A Just Culture and Psychological Safety: Top-Down Transformation for Mental Health Services

An independent review into Greater Manchester Mental Health Trust (GMMHT) was published last month, following an exposé on BBC Panorama which showed abuse of patients in a secure setting. Patients were mocked, inappropriately restrained and assaulted.

Searching through Panorama episodes, a number of shows over many years reveal systemic and sustained abuse of vulnerable people from staff working for statutory organisations that exist to support and care for people at the point of their need.

When NHS bosses point to rogue staff on the frontline and sack them, it helps us to feel we understand the cause and that we have seen justice but the flaws in this belief are revealed by the reality that abuse of patients is still occurring and is systemic. From Winterbourne to Edenfield, public shock and retributive justice against abusive staff has not led to transformed public health and social care services.

The GMMHT review led by Professor Oliver Shenley, who was awarded an OBE in 2016 for services to Mental Health and Learning Disability nursing, pivots the focus of learning from the training and dismissal of care staff to the complexities of organisational culture and accountability.

Problems such as operational voice superseding the clinical voice, leadership lacking compassion and trust but being unable to see how their behaviours have contributed to issues and a lack of diversity are notable in the GMMHT review. Counter actions in all these areas are vital but with what overarching purpose? Shenley suggests a ‘Just Culture’ and psychological safety.

In the NHS Just Culture is promoted as the investigation into how systems lead to sub-optimal behaviors but the term has a wider scope for our sector. Five principles guiding just culture can be applied for equitable working and healthy practice that is preventative; fairness, respect, equality, dignity and autonomy (FREDA).

To make these principles practical for health and social care staff structures, applying best practice support models that staff are expected to deliver when supporting service users, alongside employee management, staff relationships and well-working practice and norms, will embed person-centred thinking into organisational culture. This will increase the ability of health and social care teams to take a person-centred approach to supporting service users.

Enabling an empathic and equitable staff structure that features a dynamic approach from the top down, will create an environment characterised by cultural humility and equality. Adapting and applying models and principles of trauma informed approaches, de-escalation and empathy training, creates a professional early intervention and preventative tool to stop the desensitised behaviour that enables patient and service user abuse.

Mirroring care and support models in employee relations and structures can also act as a powerful counter to the hypocrisy we can sometimes have as employees, seeing ourselves through the unconscious bias so prevalent in society that assures us that we are in some way different, and better, than our service users. Realising that we all need healthy structures and support to thrive, allows us to accept and embrace our own vulnerabilities, and empathise with the vulnerabilities of others, especially when we have a duty of care towards them.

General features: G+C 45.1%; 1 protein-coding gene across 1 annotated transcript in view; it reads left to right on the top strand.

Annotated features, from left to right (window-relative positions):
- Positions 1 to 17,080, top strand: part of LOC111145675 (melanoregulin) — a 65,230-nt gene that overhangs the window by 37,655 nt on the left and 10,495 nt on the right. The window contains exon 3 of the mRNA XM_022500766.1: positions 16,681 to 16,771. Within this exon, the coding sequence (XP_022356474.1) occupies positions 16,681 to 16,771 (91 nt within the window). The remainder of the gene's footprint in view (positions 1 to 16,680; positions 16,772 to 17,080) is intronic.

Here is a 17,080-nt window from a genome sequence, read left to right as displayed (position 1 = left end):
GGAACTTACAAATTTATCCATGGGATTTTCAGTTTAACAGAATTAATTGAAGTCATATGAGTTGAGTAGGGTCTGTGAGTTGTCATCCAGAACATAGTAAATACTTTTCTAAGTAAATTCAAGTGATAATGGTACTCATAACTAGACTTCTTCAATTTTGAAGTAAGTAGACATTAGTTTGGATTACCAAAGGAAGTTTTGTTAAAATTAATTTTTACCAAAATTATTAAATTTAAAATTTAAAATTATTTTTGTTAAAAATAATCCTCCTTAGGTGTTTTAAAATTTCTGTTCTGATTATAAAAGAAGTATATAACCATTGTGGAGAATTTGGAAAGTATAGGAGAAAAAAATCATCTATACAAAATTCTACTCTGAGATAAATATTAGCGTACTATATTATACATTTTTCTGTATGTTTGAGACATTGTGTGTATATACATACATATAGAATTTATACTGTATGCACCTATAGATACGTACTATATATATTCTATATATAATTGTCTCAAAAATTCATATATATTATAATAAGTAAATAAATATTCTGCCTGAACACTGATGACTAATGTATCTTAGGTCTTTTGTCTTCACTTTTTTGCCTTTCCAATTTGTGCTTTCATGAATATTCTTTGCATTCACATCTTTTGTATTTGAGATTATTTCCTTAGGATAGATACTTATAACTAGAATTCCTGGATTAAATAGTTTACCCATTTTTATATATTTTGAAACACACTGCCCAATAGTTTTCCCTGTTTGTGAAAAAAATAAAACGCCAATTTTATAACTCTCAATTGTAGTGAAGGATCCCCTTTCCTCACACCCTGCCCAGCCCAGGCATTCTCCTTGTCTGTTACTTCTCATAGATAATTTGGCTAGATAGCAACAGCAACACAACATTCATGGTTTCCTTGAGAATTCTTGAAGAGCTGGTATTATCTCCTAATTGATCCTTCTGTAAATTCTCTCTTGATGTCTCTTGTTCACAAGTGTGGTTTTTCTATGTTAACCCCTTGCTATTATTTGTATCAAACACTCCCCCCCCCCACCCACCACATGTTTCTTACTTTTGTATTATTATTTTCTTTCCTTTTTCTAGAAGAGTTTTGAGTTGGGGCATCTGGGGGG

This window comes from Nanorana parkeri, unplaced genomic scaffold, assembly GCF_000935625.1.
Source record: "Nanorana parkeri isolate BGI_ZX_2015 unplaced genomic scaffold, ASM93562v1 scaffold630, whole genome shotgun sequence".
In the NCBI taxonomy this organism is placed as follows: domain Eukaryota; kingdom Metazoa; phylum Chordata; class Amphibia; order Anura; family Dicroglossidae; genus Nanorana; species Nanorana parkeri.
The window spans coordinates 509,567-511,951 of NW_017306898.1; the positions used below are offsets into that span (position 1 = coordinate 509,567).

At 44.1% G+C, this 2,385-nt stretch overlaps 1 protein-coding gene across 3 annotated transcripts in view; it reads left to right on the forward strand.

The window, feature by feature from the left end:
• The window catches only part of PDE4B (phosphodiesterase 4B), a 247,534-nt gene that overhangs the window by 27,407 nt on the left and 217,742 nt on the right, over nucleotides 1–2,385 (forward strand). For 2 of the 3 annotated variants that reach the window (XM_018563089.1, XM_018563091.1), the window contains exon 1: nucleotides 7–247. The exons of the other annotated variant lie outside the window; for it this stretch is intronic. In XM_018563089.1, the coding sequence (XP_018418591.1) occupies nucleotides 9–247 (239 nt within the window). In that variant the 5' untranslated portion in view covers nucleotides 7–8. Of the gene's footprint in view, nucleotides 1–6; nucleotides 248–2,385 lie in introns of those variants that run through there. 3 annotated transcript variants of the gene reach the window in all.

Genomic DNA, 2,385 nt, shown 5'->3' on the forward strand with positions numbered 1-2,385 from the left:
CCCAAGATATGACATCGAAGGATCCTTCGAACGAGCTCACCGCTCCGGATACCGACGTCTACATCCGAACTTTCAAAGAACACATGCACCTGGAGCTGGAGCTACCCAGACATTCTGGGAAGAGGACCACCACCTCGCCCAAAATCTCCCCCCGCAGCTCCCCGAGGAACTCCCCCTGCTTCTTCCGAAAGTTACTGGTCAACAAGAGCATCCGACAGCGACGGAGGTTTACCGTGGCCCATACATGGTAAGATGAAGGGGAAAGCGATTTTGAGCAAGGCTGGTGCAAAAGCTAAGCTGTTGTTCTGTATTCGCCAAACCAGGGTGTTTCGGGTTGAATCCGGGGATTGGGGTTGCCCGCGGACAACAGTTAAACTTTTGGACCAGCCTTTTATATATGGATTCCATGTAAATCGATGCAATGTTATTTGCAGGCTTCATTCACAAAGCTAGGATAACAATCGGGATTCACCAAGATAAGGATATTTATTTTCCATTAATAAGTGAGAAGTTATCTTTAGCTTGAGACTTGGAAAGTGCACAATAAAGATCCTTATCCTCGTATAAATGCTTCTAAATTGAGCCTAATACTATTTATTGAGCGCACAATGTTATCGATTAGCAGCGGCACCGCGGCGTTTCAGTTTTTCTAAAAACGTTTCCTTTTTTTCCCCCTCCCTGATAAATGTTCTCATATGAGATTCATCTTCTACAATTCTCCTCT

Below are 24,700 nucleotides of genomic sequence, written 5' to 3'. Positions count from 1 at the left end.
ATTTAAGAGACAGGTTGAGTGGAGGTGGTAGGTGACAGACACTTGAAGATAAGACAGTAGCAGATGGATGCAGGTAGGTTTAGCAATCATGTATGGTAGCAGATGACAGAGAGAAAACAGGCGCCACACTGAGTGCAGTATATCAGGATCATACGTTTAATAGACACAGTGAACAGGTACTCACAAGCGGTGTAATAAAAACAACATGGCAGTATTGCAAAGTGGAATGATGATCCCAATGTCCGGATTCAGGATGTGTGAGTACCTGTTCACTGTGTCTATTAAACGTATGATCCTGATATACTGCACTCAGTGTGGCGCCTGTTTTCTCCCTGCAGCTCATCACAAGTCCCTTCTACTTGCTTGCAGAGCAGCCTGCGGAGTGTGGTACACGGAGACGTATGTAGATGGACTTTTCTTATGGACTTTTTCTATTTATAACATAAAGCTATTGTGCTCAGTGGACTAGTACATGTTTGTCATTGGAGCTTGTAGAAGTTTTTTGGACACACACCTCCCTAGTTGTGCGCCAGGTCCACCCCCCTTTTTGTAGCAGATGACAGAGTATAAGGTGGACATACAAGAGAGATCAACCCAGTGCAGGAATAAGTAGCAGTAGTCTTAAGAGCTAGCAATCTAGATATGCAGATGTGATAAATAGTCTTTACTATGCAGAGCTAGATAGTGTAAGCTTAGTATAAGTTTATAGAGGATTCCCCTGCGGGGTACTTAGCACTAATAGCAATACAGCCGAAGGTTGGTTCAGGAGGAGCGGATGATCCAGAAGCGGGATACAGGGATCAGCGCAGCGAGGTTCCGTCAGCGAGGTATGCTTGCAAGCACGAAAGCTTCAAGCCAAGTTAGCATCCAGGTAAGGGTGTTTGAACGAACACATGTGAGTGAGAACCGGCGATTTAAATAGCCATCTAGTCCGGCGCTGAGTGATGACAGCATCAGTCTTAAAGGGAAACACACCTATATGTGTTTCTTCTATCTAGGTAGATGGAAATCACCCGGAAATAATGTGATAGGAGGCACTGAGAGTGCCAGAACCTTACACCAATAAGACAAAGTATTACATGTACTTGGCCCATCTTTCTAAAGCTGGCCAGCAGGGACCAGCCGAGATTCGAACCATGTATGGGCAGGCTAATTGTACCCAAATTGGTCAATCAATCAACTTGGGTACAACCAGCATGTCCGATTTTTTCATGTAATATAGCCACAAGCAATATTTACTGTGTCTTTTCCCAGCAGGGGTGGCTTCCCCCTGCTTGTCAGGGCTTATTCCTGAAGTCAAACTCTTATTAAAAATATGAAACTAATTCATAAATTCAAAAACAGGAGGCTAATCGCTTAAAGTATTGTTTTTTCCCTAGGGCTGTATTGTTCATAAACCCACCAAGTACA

At Social Interest Group, we do not use restraint against residents and participants of our services. Instead, we apply de-escalation principles to build rapport, express empathy, and convey understanding. This requires training and extensive upskilling so that we can actively listen, read body language and acknowledge environment, affirm the experiences of others and acknowledge their autonomy.

Last week, the Prisons and Probations Ombudsman released their second Policy into Practice publication, sharing key learning for officers on the use of force in prisons. The emphasis on de-escalation is cyclical in their guidance; de-escalation is the golden thread throughout any interaction and should be consistent from the beginning to end of any crisis situation. This approach is positive as it keeps the opportunity for a safer and healthier outcome open at all times.

Other principles of FREDA inform de-escalation training too, as cultural awareness and mutual respect are applied to create common ground from which an equitable and safe outcome can be negotiated. Enabling mutual respect as opposed to imposing and enforcing conformity upon colleagues and service users prevents coercive control, abuse and bullying.

The urgent need for preventative measures and a proactive approach to create an enabling culture within the NHS is evidenced by the long term impact of institutionalised staff culture on its employees. Last week, a freedom of information request from the Liberal Democrats revealed that 8,614 NHS nurses are currently off work with long term health conditions. The Health and Safety Executive revealed that 49% of the 1.8 million people off work in 2022/23, cite stress, depression or anxiety as the cause.

As the NHS moves forward with its Long Term Plan, outlining workforce development and access to mental health care as key components, the connection between the two will have to be acknowledged. Stressful work environments and coercive management structures enable patient neglect and abuse. It is our hope that better staffing structures, accountability from executives, and enabling work environments for NHS staff will result in frontline staff delivering dignified, enabling and safe care and support for all service users.